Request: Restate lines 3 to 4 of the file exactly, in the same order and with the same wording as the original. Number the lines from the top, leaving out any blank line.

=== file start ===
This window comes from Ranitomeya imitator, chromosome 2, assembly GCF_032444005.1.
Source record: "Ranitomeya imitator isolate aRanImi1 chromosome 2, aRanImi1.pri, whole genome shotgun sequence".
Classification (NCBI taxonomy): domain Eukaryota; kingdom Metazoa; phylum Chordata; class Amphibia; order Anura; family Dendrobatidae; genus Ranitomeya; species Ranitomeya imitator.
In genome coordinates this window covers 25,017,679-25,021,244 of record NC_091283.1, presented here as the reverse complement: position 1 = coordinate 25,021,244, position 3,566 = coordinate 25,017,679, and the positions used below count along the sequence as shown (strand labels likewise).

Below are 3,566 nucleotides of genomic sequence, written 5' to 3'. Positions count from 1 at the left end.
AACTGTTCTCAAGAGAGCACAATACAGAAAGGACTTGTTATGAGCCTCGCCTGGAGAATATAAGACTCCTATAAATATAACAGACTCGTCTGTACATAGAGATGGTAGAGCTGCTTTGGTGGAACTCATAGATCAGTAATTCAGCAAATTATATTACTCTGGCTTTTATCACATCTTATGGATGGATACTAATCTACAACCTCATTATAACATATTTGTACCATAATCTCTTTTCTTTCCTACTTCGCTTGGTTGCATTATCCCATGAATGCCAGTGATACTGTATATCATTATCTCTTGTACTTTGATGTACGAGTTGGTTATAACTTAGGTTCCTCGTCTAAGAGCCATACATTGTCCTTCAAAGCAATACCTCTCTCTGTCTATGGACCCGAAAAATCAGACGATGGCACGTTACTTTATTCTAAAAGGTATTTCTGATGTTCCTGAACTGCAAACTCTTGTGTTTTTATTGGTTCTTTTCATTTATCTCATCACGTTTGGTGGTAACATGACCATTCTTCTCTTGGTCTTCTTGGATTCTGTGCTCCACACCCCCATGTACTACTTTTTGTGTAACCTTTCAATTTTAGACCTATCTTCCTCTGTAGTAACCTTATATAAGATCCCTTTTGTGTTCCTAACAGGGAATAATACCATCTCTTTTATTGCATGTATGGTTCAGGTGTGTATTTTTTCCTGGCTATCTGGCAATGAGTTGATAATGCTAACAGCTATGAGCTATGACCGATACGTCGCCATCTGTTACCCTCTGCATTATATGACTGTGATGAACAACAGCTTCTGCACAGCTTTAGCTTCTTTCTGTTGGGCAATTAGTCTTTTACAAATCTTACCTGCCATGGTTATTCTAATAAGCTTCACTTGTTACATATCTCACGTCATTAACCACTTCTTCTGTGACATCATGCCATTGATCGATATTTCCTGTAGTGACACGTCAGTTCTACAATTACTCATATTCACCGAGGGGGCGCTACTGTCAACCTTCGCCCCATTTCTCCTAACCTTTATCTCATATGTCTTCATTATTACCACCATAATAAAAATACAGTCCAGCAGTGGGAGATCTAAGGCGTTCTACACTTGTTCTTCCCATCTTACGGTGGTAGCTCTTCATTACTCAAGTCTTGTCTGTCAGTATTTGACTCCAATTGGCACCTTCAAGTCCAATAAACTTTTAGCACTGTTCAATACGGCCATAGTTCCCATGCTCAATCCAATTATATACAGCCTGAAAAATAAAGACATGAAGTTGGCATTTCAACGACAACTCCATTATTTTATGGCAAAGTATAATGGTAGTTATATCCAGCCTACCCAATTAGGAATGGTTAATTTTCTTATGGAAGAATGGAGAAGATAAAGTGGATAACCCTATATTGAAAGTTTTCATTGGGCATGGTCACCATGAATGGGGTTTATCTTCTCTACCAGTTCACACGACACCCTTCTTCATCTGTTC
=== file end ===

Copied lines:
Classification (NCBI taxonomy): domain Eukaryota; kingdom Metazoa; phylum Chordata; class Amphibia; order Anura; family Dendrobatidae; genus Ranitomeya; species Ranitomeya imitator.
In genome coordinates this window covers 25,017,679-25,021,244 of record NC_091283.1, presented here as the reverse complement: position 1 = coordinate 25,021,244, position 3,566 = coordinate 25,017,679, and the positions used below count along the sequence as shown (strand labels likewise).